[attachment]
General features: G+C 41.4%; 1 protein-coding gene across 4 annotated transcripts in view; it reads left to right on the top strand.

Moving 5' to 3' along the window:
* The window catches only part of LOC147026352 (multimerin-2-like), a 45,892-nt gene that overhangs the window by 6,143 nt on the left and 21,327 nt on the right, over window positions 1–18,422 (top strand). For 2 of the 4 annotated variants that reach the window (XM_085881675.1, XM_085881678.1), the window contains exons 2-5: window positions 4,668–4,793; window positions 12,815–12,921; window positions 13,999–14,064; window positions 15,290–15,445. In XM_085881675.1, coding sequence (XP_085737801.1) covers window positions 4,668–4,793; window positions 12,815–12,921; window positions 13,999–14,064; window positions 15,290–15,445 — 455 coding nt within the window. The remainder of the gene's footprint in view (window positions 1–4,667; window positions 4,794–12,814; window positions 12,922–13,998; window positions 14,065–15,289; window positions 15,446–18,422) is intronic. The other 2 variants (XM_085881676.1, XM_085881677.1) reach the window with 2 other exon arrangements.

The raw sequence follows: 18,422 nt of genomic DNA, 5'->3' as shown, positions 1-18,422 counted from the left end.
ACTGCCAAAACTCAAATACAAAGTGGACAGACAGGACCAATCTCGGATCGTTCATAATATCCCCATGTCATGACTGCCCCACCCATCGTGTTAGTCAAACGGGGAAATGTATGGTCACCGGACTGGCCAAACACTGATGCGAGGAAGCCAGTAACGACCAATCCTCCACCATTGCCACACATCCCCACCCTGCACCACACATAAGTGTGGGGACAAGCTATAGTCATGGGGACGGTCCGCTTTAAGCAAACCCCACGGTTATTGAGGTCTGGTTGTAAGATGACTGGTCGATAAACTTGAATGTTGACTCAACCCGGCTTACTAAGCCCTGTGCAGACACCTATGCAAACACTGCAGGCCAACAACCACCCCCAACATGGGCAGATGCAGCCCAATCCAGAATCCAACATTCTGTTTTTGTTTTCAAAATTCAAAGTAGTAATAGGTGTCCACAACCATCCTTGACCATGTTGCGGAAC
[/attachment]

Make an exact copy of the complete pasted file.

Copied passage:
General features: G+C 41.4%; 1 protein-coding gene across 4 annotated transcripts in view; it reads left to right on the top strand.

Moving 5' to 3' along the window:
* The window catches only part of LOC147026352 (multimerin-2-like), a 45,892-nt gene that overhangs the window by 6,143 nt on the left and 21,327 nt on the right, over window positions 1–18,422 (top strand). For 2 of the 4 annotated variants that reach the window (XM_085881675.1, XM_085881678.1), the window contains exons 2-5: window positions 4,668–4,793; window positions 12,815–12,921; window positions 13,999–14,064; window positions 15,290–15,445. In XM_085881675.1, coding sequence (XP_085737801.1) covers window positions 4,668–4,793; window positions 12,815–12,921; window positions 13,999–14,064; window positions 15,290–15,445 — 455 coding nt within the window. The remainder of the gene's footprint in view (window positions 1–4,667; window positions 4,794–12,814; window positions 12,922–13,998; window positions 14,065–15,289; window positions 15,446–18,422) is intronic. The other 2 variants (XM_085881676.1, XM_085881677.1) reach the window with 2 other exon arrangements.

The raw sequence follows: 18,422 nt of genomic DNA, 5'->3' as shown, positions 1-18,422 counted from the left end.
ACTGCCAAAACTCAAATACAAAGTGGACAGACAGGACCAATCTCGGATCGTTCATAATATCCCCATGTCATGACTGCCCCACCCATCGTGTTAGTCAAACGGGGAAATGTATGGTCACCGGACTGGCCAAACACTGATGCGAGGAAGCCAGTAACGACCAATCCTCCACCATTGCCACACATCCCCACCCTGCACCACACATAAGTGTGGGGACAAGCTATAGTCATGGGGACGGTCCGCTTTAAGCAAACCCCACGGTTATTGAGGTCTGGTTGTAAGATGACTGGTCGATAAACTTGAATGTTGACTCAACCCGGCTTACTAAGCCCTGTGCAGACACCTATGCAAACACTGCAGGCCAACAACCACCCCCAACATGGGCAGATGCAGCCCAATCCAGAATCCAACATTCTGTTTTTGTTTTCAAAATTCAAAGTAGTAATAGGTGTCCACAACCATCCTTGACCATGTTGCGGAAC